This appeal to the ‘green and pleasant land’ rhetoric echoes scenic patriotic ideology from the Olympic opening ceremony, covering up that fact that he doesn’t actually dismiss the possibility that fracking could pollute water supplies or even drain water from the surrounding area (each site requires millions of litres of water in an already drought-prone landscape, with privatised water companies rubbing their greasy claws together in glee). Cameron only dismisses any aesthetic damage.
Secondly, as many of you know I actually grew up in Witney (Cameron’s seat), and I know that saying “I would never sanction something that might ruin our landscapes and scenery” is an outright lie. Over the last few years, the local government in Witney has been trying (and has failed against opposition) to build a link road right across some of the most beautiful scenery in the town!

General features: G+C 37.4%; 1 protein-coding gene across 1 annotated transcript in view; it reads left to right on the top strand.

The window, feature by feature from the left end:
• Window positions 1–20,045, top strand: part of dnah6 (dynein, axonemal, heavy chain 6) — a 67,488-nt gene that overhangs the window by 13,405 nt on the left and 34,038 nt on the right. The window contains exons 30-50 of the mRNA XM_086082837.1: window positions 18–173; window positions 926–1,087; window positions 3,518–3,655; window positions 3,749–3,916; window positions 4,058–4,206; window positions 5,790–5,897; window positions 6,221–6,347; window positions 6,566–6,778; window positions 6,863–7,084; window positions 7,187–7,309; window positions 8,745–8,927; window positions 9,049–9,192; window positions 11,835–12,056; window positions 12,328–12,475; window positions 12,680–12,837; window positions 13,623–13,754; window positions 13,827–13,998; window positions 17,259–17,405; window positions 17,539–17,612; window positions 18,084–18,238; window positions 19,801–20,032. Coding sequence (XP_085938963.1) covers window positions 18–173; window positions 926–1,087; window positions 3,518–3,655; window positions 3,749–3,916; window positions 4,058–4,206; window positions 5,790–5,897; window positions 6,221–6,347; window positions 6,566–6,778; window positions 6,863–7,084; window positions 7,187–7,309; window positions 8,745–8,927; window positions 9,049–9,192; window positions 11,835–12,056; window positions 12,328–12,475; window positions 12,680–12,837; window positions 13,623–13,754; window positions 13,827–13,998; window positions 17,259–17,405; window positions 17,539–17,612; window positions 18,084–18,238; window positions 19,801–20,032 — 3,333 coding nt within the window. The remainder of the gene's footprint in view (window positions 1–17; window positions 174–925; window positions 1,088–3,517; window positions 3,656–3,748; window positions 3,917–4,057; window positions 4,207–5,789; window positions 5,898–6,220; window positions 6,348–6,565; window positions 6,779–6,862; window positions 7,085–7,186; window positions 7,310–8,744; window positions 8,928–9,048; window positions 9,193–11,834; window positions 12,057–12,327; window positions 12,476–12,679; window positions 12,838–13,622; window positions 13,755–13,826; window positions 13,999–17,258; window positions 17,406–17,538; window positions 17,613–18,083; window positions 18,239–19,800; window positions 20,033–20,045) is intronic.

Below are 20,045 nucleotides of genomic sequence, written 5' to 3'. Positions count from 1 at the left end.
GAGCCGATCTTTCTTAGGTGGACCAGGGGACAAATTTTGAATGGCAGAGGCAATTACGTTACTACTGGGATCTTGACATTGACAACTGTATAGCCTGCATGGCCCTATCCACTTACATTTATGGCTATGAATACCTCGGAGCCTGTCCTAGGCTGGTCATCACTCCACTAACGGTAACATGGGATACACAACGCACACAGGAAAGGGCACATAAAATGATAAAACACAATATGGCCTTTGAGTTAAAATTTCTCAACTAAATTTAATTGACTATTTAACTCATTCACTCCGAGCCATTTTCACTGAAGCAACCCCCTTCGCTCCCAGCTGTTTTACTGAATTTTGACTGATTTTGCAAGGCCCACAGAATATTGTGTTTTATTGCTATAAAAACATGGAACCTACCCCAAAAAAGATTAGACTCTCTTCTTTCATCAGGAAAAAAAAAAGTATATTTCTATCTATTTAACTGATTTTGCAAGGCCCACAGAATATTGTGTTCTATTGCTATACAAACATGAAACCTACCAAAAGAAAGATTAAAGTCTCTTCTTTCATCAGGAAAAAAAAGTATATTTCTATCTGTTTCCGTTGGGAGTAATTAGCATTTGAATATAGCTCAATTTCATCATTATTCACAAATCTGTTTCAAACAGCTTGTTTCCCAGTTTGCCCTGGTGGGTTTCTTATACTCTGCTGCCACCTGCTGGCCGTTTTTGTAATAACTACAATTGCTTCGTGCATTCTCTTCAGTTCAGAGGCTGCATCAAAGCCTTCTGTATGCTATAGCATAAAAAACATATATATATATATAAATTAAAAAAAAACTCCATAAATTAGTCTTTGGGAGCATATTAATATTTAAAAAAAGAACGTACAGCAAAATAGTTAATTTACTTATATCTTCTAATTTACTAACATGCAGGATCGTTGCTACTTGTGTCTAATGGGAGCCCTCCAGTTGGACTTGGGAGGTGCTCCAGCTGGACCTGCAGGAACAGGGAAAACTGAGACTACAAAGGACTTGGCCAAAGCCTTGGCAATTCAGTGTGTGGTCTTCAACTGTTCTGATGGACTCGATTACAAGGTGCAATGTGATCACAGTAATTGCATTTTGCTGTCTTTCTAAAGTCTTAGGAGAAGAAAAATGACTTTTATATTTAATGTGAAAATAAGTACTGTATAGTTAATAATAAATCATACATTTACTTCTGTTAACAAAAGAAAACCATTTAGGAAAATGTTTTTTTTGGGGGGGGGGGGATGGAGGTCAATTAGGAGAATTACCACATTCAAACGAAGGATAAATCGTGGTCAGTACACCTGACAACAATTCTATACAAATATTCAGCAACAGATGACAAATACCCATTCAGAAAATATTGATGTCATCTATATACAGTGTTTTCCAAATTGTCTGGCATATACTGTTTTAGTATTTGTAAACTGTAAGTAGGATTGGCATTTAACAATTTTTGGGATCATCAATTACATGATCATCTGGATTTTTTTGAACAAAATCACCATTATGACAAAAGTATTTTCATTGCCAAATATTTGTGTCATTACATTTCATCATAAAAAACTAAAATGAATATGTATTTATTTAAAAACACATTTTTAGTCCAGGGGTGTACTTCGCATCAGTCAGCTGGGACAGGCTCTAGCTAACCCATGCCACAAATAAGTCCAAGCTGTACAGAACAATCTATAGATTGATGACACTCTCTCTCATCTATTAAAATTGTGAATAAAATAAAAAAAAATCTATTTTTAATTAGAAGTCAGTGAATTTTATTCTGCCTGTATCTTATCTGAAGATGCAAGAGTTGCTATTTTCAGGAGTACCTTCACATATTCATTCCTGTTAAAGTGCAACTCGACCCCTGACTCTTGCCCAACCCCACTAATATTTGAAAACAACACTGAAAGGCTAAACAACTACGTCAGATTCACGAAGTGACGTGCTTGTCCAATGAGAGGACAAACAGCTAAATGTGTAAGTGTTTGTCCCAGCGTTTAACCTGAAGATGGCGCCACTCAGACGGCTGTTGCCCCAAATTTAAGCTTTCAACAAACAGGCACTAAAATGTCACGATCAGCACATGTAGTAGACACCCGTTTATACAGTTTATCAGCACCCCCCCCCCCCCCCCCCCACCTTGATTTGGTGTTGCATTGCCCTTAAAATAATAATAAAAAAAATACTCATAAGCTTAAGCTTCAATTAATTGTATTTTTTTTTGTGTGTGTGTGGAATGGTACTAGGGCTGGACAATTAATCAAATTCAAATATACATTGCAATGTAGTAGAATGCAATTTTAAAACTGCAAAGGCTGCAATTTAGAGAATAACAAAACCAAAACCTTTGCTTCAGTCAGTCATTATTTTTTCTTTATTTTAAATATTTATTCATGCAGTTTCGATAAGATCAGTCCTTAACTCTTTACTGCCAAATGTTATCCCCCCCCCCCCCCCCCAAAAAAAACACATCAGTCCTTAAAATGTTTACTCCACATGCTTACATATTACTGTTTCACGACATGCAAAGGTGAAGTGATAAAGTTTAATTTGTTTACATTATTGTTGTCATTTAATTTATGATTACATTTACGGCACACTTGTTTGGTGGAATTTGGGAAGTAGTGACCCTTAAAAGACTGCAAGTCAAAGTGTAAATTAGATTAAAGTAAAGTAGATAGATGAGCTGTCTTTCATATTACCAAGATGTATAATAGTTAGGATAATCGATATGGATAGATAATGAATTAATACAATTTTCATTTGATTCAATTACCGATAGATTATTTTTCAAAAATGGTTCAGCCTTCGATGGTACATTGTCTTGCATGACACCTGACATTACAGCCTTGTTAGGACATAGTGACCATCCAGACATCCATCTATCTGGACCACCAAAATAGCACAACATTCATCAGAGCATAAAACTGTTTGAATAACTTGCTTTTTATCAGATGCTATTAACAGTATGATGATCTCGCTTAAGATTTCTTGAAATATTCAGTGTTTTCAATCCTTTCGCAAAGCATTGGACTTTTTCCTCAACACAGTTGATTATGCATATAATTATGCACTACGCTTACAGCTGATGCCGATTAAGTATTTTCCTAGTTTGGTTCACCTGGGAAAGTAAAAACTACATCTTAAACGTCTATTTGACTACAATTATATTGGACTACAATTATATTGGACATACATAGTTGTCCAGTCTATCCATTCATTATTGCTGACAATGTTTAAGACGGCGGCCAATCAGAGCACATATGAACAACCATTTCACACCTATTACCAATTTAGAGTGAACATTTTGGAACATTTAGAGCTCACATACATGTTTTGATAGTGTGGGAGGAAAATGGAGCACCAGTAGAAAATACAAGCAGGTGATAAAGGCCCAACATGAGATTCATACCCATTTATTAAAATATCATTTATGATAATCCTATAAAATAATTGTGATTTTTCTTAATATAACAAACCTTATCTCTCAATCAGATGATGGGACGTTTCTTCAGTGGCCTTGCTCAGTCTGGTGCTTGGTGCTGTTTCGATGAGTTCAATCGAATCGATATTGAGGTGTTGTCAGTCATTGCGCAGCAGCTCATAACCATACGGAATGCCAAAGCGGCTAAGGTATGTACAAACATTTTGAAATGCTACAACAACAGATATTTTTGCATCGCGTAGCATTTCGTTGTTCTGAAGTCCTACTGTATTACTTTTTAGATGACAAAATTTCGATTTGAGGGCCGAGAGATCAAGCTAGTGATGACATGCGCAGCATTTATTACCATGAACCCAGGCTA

But its the last sentence of this quote that really got me. In my mind’s eye, I imagine Cameron receiving the first draft of this article from his spin doctor, sipping tea on his lawn in the ever-exclusive town of Charlbury, or perhaps going for a walk and passing the cricket pitch… While the size of the fracking site has been described elsewhere in the standardised ‘football pitch’ metaphor; here, it’s a cricket pitch. Green and English, appealing to national pride from the Ashes, picturesque and traditional…
“For centuries, Britain has led the way in technological endeavour… a spirit of enterprise and innovation that has served us well down the decades. Fracking is part of this tradition, so let’s seize it”
If we compare Cameron’s appeal to tradition and innovativeness to the left liberal response, we see just how shallow our post-political debate really is. Instead of questioning the idea that we should do all we can to (supposedly) boost the economy and appease the market, the liberal response is: ‘yeah ok, fracking has its economic benefits, but we need to be careful, we need restrictions’ or ‘you can frack as long as we think about renewables too, we need damage limitation for the environment’.